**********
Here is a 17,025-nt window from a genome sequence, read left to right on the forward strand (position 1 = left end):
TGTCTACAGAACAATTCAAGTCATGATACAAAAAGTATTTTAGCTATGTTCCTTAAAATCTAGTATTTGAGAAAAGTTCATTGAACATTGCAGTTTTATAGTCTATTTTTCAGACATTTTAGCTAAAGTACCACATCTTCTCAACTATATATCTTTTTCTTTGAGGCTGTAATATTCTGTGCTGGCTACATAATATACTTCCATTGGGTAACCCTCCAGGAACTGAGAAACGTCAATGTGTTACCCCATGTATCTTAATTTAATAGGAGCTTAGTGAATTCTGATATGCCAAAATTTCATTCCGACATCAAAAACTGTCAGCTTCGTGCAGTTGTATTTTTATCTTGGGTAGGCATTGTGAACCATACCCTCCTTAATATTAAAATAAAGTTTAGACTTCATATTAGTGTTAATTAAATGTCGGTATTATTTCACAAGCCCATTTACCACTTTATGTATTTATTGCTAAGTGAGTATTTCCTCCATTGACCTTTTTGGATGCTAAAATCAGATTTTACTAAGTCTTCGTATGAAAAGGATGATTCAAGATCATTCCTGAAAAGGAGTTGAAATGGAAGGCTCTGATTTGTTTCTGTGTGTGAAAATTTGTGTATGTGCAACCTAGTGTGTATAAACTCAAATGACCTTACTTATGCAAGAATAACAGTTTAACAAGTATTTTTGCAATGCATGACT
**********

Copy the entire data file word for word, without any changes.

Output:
Here is a 17,025-nt window from a genome sequence, read left to right on the forward strand (position 1 = left end):
TGTCTACAGAACAATTCAAGTCATGATACAAAAAGTATTTTAGCTATGTTCCTTAAAATCTAGTATTTGAGAAAAGTTCATTGAACATTGCAGTTTTATAGTCTATTTTTCAGACATTTTAGCTAAAGTACCACATCTTCTCAACTATATATCTTTTTCTTTGAGGCTGTAATATTCTGTGCTGGCTACATAATATACTTCCATTGGGTAACCCTCCAGGAACTGAGAAACGTCAATGTGTTACCCCATGTATCTTAATTTAATAGGAGCTTAGTGAATTCTGATATGCCAAAATTTCATTCCGACATCAAAAACTGTCAGCTTCGTGCAGTTGTATTTTTATCTTGGGTAGGCATTGTGAACCATACCCTCCTTAATATTAAAATAAAGTTTAGACTTCATATTAGTGTTAATTAAATGTCGGTATTATTTCACAAGCCCATTTACCACTTTATGTATTTATTGCTAAGTGAGTATTTCCTCCATTGACCTTTTTGGATGCTAAAATCAGATTTTACTAAGTCTTCGTATGAAAAGGATGATTCAAGATCATTCCTGAAAAGGAGTTGAAATGGAAGGCTCTGATTTGTTTCTGTGTGTGAAAATTTGTGTATGTGCAACCTAGTGTGTATAAACTCAAATGACCTTACTTATGCAAGAATAACAGTTTAACAAGTATTTTTGCAATGCATGACT